Love Island WILL return to screens this summer after viewers accused ITV of ‘hypocrisy’ for permanently cancelling The Jeremy Kyle Show
- ITV announced The Jeremy Kyle Show had been axed permanently on Wednesday
- The show was taken off air after guest Steven Dymond, 63, was found dead
- Steven was found dead on May 9 following his appearance on May 2
- Viewers urged Love Island to be culled after the deaths of Mike Thalassitis and Sophie Gradon
- Fans of Jeremy Kyle accused ITV of ‘hypocrisy’ for renewing the show
- The dating programme is set to return on June 3 for its fifth series
- For confidential support call the Samaritans on 116123 or visit a local Samaritans branch, or see samaritans.org for details
Love Island WILL return this summer, despite viewers accusing ITV of ‘hypocrisy’ for permanently cancelling the Jeremy Kyle show.
A spokesperson for ITV confirmed to MailOnline on Wednesday, that the show would be returning in the summer.
Earlier this year the channel outlined the extensive duty of care processes in place for contributors past and present.
Returning: Love Island WILL return to television screens this summer after viewers accused ITV of ‘hypocrisy’ for permanently cancelling The Jeremy Kyle Show (pictured: Dani Dyer and Jack Fincham who won the 2018 show)
The Jeremy Kyle Show was axed permanently on Wednesday after guest Steven Dymond, 63, was found dead a week after appearing on the programme.
Fans of the morning talk show have criticised the broadcaster for double standards, with money-spinning dating series Love Island remaining on air in spite of the suicides of former contestants Mike Thalassitis and Sophie Gradon.
The end of the programme has led for renewed calls for Love Island to be culled after Mike, 26, and Sophie, 32, both took their own lives.
Backlash: Fans of the Jeremy Kyle show have hit out at ITV, accusing them of hypocrisy for failing to axe Love Island after the deaths of Mike Thalassitis (pictured in 2017) and Sophie Gradon
Views: The end of Jeremy Kyle has led for renewed calls for Love Island to be culled after Mike, 26, and Sophie, 32, (pictured 2016) both took their own lives
Culled: On Wednesday, ITV announced The Jeremy Kyle Show, which had been on air since 2005, was axed permanently
Jeremy Kyle guest Steven died in a suspected suicide a week after appearing on the show with his on-and-off girlfriend Jane Callaghan.
He is said to have been left devastated and feeling suicidal after being confronted about allegations of infidelity and was asked to sit a lie detector test. According to friends, he was labelled a liar after he failed the test.
In a dramatic move, ITV halted the scheduled broadcast, suspended filming of the show and removed all past episodes from its catch-up website.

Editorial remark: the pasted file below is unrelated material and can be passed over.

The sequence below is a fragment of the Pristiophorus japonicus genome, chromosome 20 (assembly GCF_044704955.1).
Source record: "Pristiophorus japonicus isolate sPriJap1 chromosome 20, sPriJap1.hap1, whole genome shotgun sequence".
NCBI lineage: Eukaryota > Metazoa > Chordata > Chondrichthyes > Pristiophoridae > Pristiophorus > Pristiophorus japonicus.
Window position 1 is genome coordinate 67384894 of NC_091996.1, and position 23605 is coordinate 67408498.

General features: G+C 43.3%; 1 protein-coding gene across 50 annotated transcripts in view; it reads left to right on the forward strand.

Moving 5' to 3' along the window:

MPs called for the show to be scrapped because it exploited vulnerable people.
On Wednesday, ITV announced the programme, which had been on air since 2005, was axed permanently.
ITV chief Carolyn McCall admitted it was ‘the right time for the show to end’.
She said: ‘Given the gravity of recent events we have decided to end production of The Jeremy Kyle Show.
‘The Jeremy Kyle Show has had a loyal audience and has been made by a dedicated production team for 14 years, but now is the right time for the show to end.’
Following the news, Jeremy Kyle fans have called out ITV for pulling the show, while ‘cash cow’ Love Island, which is set to return on June 3, continues despite the deaths of Mike and Sophie.
Television personality Nicola McLean believes the host of the daytime show is being made a scapegoat.
Speaking on Channel 5’s Jeremy Vine on Wednesday, she said: ‘I do think JK is being victimised. Why is it only his show being pulled off the air?
Awful: Jeremy Kyle guest Steven died in a suspected suicide a week after appearing on the show with his on-and-off girlfriend Jane Callaghan
‘He’s done a lot of good and I think he’s been wrongly victimised. I think it’s a very bizarre.
‘Love Island is coming on very soon, the show that’s making the most money for ITV brand and I think this is a mask so we don’t have to ban Love Island. ‘Let’s get Jeremy Kyle so we don’t have to get that.’
Asked if she thinks The Jeremy Kyle Show should be axed, she said: ‘I don’t care about the show, I care about just, and if he’s getting cancelled, so should Love Island.’
Fellow guest Calum Best also feels the presenter has been unfairly targeted and suggested much of the blame should lie with the age of social media.
Hypocrisy: Television personality Nicola McLean believes the host of the daytime show is being made a scapegoat and thinks Love Island should be pulled off air
He said: ‘I know Jeremy and I don’t think he should be targeted, maybe the show as a whole because of what it does and how it makes people feel.
‘You get something like ‘Love Island’, obviously it’s really sad someone took their own life, that is tragic.
‘Overall I look at it like social media has a huge part to play. Reality shows can be great, a great opportunity but the downside is if you don’t have a thick skin – and you shouldn’t have to – having people tell you so instantly their thoughts and opinions on you, it can affect people who don’t know how to deal with it.’
Tragedy: Sophie was found hanged in her home in Ponteland, Northumberland in June last year by her boyfriend Aaron Armstrong who later took who is own life
LOVE ISLAND STATEMENT IN FULL
Everyone at Love Island is so shocked and absolutely devastated with the tragic news of Mike Thalassitis.
The Mike we knew was a remarkable and charismatic young man who made a huge impression both on the Love Island team and on viewers of the show. Our thoughts and deepest sympathies are with his family and friends at this difficult time.
When something so awful happens it is natural to enter a period of soul searching and ask whether anything could have been done to help avoid something so terrible happening. It is not for us to speculate on the reasons behind this tragedy and what is so heartbreaking is that we simply cannot know.